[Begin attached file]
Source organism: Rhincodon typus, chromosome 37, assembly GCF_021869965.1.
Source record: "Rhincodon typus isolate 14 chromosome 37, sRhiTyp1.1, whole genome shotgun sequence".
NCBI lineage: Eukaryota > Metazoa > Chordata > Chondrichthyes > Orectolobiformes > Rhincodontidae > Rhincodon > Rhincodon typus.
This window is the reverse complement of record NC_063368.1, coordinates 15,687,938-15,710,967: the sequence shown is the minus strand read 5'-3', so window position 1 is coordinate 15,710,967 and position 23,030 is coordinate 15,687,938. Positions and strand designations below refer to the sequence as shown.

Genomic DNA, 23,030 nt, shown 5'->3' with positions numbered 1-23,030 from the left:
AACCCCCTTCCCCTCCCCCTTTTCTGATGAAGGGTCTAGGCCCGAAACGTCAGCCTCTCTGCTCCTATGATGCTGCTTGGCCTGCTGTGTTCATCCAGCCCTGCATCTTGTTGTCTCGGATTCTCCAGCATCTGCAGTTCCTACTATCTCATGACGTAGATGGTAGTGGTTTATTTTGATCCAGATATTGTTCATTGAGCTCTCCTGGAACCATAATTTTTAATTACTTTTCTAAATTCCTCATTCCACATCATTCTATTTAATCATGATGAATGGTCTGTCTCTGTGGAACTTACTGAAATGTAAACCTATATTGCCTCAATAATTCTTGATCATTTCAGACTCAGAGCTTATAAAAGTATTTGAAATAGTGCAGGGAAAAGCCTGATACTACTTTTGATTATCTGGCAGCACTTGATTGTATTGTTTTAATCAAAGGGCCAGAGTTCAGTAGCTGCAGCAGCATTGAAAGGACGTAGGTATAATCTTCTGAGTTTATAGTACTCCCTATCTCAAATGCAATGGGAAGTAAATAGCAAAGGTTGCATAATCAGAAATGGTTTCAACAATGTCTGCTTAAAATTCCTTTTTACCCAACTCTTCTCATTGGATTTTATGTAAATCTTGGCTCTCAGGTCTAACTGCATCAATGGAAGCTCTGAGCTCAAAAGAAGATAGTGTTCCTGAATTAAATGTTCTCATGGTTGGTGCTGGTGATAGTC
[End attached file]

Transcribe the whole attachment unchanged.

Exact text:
Source organism: Rhincodon typus, chromosome 37, assembly GCF_021869965.1.
Source record: "Rhincodon typus isolate 14 chromosome 37, sRhiTyp1.1, whole genome shotgun sequence".
NCBI lineage: Eukaryota > Metazoa > Chordata > Chondrichthyes > Orectolobiformes > Rhincodontidae > Rhincodon > Rhincodon typus.
This window is the reverse complement of record NC_063368.1, coordinates 15,687,938-15,710,967: the sequence shown is the minus strand read 5'-3', so window position 1 is coordinate 15,710,967 and position 23,030 is coordinate 15,687,938. Positions and strand designations below refer to the sequence as shown.

Genomic DNA, 23,030 nt, shown 5'->3' with positions numbered 1-23,030 from the left:
AACCCCCTTCCCCTCCCCCTTTTCTGATGAAGGGTCTAGGCCCGAAACGTCAGCCTCTCTGCTCCTATGATGCTGCTTGGCCTGCTGTGTTCATCCAGCCCTGCATCTTGTTGTCTCGGATTCTCCAGCATCTGCAGTTCCTACTATCTCATGACGTAGATGGTAGTGGTTTATTTTGATCCAGATATTGTTCATTGAGCTCTCCTGGAACCATAATTTTTAATTACTTTTCTAAATTCCTCATTCCACATCATTCTATTTAATCATGATGAATGGTCTGTCTCTGTGGAACTTACTGAAATGTAAACCTATATTGCCTCAATAATTCTTGATCATTTCAGACTCAGAGCTTATAAAAGTATTTGAAATAGTGCAGGGAAAAGCCTGATACTACTTTTGATTATCTGGCAGCACTTGATTGTATTGTTTTAATCAAAGGGCCAGAGTTCAGTAGCTGCAGCAGCATTGAAAGGACGTAGGTATAATCTTCTGAGTTTATAGTACTCCCTATCTCAAATGCAATGGGAAGTAAATAGCAAAGGTTGCATAATCAGAAATGGTTTCAACAATGTCTGCTTAAAATTCCTTTTTACCCAACTCTTCTCATTGGATTTTATGTAAATCTTGGCTCTCAGGTCTAACTGCATCAATGGAAGCTCTGAGCTCAAAAGAAGATAGTGTTCCTGAATTAAATGTTCTCATGGTTGGTGCTGGTGATAGTC